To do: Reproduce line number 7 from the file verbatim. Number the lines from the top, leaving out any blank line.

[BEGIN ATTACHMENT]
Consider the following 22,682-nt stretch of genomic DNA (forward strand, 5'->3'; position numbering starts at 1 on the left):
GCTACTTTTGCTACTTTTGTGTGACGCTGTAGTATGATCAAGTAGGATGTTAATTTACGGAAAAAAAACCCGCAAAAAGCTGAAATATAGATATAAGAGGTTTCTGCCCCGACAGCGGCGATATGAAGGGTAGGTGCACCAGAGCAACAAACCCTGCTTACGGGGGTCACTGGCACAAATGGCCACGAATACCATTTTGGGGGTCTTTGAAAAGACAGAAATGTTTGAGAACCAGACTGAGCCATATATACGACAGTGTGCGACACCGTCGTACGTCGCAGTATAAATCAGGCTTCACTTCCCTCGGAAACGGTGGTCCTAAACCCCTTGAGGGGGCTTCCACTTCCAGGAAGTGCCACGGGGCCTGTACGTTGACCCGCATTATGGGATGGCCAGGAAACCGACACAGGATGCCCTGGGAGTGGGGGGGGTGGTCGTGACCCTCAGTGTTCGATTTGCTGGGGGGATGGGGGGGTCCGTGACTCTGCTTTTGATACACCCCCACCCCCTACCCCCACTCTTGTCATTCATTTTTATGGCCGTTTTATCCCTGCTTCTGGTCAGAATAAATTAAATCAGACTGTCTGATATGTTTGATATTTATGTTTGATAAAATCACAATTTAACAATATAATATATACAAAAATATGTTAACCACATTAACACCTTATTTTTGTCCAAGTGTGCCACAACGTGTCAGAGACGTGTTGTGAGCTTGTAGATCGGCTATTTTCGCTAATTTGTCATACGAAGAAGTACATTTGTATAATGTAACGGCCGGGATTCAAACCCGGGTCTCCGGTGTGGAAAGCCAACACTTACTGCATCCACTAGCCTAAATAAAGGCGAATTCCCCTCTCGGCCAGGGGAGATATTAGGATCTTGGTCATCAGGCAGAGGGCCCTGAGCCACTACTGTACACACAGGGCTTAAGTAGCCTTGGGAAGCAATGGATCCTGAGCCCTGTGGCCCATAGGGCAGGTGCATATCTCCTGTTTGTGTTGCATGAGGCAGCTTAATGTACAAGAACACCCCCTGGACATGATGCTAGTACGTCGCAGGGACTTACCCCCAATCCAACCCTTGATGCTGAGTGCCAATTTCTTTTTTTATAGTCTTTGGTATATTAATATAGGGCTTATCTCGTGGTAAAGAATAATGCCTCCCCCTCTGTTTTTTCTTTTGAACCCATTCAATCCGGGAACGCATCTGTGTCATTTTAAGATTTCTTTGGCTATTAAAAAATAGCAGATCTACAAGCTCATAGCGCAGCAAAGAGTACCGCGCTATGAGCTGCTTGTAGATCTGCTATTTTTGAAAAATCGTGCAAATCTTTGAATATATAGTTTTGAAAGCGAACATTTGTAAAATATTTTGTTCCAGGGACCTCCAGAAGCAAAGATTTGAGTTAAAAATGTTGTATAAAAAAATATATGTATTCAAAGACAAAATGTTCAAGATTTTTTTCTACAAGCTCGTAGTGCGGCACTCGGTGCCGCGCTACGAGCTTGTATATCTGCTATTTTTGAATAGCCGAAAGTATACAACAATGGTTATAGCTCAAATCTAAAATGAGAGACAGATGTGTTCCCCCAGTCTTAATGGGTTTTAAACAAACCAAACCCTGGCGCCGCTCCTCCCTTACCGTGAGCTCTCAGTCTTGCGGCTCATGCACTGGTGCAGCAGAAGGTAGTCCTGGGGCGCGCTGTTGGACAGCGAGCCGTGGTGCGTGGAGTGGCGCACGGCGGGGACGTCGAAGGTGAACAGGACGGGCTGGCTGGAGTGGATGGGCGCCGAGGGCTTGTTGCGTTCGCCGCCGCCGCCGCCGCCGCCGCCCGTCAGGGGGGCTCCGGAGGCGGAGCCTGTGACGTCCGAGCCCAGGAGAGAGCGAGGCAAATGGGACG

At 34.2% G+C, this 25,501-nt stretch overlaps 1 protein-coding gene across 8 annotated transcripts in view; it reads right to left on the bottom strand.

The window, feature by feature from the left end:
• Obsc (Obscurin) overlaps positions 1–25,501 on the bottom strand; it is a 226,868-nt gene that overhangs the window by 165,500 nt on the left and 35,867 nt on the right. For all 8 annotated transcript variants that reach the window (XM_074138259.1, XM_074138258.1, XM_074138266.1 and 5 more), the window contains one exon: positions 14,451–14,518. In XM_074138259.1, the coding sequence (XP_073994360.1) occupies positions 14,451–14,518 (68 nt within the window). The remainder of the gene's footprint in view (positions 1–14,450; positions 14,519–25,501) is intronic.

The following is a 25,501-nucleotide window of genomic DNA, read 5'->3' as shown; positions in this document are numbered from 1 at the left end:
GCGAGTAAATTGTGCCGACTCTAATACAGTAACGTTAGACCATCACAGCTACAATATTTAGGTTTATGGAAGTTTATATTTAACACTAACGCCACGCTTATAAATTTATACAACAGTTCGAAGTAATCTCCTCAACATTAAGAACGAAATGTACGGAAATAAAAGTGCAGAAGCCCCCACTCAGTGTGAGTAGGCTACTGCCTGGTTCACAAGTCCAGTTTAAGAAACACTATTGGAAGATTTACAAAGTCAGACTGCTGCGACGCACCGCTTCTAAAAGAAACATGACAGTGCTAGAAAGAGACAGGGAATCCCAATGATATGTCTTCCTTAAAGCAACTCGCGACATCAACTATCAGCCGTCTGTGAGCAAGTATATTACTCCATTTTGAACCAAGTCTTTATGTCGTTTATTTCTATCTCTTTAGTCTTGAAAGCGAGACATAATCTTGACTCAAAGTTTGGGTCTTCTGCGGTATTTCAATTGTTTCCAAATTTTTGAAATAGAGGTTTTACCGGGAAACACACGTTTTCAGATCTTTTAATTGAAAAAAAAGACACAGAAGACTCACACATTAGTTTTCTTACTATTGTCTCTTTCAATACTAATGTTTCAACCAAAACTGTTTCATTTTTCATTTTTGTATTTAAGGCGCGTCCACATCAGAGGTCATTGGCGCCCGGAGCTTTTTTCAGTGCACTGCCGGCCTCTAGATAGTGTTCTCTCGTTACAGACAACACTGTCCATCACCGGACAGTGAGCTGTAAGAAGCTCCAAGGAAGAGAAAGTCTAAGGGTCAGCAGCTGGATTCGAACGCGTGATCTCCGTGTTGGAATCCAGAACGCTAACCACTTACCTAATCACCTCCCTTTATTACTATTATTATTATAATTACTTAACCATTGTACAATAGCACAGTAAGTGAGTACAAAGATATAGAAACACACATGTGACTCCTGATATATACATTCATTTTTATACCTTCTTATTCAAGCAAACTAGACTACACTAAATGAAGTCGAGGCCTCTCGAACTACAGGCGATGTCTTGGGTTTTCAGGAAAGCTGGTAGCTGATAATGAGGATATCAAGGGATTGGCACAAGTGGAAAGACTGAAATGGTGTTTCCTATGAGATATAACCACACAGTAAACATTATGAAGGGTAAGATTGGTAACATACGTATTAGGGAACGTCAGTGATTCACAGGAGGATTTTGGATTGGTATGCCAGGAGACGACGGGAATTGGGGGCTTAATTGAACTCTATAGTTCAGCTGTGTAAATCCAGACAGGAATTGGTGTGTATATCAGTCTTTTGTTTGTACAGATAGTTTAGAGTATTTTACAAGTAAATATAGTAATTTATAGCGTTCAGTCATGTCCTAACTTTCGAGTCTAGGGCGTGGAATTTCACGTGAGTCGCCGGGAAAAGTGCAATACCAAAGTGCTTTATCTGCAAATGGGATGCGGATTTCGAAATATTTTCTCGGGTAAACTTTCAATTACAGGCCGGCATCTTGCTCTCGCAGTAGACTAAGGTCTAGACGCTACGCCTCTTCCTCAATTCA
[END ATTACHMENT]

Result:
GCGAGTAAATTGTGCCGACTCTAATACAGTAACGTTAGACCATCACAGCTACAATATTTAGGTTTATGGAAGTTTATATTTAACACTAACGCCACGCTTATAAATTTATACAACAGTTCGAAGTAATCTCCTCAACATTAAGAACGAAATGTACGGAAATAAAAGTGCAGAAGCCCCCACTCAGTGTGAGTAGGCTACTGCCTGGTTCACAAGTCCAGTTTAAGAAACACTATTGGAAGATTTACAAAGTCAGACTGCTGCGACGCACCGCTTCTAAAAGAAACATGACAGTGCTAGAAAGAGACAGGGAATCCCAATGATATGTCTTCCTTAAAGCAACTCGCGACATCAACTATCAGCCGTCTGTGAGCAAGTATATTACTCCATTTTGAACCAAGTCTTTATGTCGTTTATTTCTATCTCTTTAGTCTTGAAAGCGAGACATAATCTTGACTCAAAGTTTGGGTCTTCTGCGGTATTTCAATTGTTTCCAAATTTTTGAAATAGAGGTTTTACCGGGAAACACACGTTTTCAGATCTTTTAATTGAAAAAAAAGACACAGAAGACTCACACATTAGTTTTCTTACTATTGTCTCTTTCAATACTAATGTTTCAACCAAAACTGTTTCATTTTTCATTTTTGTATTTAAGGCGCGTCCACATCAGAGGTCATTGGCGCCCGGAGCTTTTTTCAGTGCACTGCCGGCCTCTAGATAGTGTTCTCTCGTTACAGACAACACTGTCCATCACCGGACAGTGAGCTGTAAGAAGCTCCAAGGAAGAGAAAGTCTAAGGGTCAGCAGCTGGATTCGAACGCGTGATCTCCGTGTTGGAATCCAGAACGCTAACCACTTACCTAATCACCTCCCTTTATTACTATTATTATTATAATTACTTAACCATTGTACAATAGCACAGTAAGTGAGTACAAAGATATAGAAACACACATGTGACTCCTGATATATACATTCATTTTTATACCTTCTTATTCAAGCAAACTAGACTACACTAAATGAAGTCGAGGCCTCTCGAACTACAGGCGATGTCTTGGGTTTTCAGGAAAGCTGGTAGCTGATAATGAGGATATCAAGGGATTGGCACAAGTGGAAAGACTGAAATGGTGTTTCCTATGAGATATAACCACACAGTAAACATTATGAAGGGTAAGATTGGTAACATACGTATTAGGGAACGTCAGTGATTCACAGGAGGATTTTGGATTGGTATGCCAGGAGACGACGGGAATTGGGGGCTTAATTGAACTCTATAGTTCAGCTGTGTAAATCCAGACAGGAATTGGTGTGTATATCAGTCTTTTGTTTGTACAGATAGTTTAGAGTATTTTACAAGTAAATATAGTAATTTATAGCGTTCAGTCATGTCCTAACTTTCGAGTCTAGGGCGTGGAATTTCACGTGAGTCGCCGGGAAAAGTGCAATACCAAAGTGCTTTATCTGCAAATGGGATGCGGATTTCGAAATATTTTCTCGGGTAAACTTTCAATTACAGGCCGGCATCTTGCTCTCGCAGTAGACTAAGGTCTAGACGCTACGCCTCTTCCTCAATTCA